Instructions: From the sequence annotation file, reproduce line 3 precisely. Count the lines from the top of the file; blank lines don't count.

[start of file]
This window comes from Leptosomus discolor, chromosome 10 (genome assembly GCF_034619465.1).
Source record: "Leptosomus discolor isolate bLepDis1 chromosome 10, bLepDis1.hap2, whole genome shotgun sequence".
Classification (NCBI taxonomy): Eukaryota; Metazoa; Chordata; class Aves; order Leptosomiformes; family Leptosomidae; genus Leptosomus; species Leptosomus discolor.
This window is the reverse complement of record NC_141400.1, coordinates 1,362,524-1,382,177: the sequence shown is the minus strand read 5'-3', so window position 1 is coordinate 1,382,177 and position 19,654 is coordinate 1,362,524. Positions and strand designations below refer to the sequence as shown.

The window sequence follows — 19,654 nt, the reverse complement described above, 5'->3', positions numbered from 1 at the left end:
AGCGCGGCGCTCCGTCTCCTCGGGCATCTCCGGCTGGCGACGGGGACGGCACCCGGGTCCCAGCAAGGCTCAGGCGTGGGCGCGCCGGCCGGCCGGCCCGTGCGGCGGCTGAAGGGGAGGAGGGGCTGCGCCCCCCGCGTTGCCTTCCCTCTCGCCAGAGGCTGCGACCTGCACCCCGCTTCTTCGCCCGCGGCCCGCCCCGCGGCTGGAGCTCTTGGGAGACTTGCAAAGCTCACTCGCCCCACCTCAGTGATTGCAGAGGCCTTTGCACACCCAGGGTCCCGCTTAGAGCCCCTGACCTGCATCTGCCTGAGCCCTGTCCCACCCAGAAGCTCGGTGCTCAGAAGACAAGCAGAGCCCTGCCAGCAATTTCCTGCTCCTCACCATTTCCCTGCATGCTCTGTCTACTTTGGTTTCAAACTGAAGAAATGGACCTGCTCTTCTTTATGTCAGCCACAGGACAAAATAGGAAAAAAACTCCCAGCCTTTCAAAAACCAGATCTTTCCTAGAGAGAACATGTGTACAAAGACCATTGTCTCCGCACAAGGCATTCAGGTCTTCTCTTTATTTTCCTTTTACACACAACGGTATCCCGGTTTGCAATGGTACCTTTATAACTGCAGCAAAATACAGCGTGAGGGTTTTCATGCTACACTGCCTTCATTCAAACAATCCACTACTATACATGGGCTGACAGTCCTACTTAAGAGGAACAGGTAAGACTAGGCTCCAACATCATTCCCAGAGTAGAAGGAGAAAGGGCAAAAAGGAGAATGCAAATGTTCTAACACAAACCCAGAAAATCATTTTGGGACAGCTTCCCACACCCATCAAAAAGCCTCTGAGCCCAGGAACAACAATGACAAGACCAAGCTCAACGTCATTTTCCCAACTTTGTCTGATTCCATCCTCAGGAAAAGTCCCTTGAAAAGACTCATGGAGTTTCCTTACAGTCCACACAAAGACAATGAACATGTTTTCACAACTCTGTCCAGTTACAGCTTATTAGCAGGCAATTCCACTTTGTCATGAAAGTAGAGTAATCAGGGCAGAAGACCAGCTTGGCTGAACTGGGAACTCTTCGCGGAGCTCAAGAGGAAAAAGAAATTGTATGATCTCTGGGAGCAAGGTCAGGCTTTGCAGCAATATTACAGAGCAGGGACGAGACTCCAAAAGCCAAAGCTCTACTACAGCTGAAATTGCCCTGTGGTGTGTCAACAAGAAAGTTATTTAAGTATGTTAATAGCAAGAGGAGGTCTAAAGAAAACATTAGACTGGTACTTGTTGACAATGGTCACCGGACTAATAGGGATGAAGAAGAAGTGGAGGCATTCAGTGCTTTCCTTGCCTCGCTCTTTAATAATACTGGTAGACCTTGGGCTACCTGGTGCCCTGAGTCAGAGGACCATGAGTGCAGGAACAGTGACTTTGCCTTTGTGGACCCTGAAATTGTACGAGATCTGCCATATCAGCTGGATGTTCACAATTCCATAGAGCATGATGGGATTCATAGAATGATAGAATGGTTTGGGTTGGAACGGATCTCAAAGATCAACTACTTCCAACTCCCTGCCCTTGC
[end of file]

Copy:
Classification (NCBI taxonomy): Eukaryota; Metazoa; Chordata; class Aves; order Leptosomiformes; family Leptosomidae; genus Leptosomus; species Leptosomus discolor.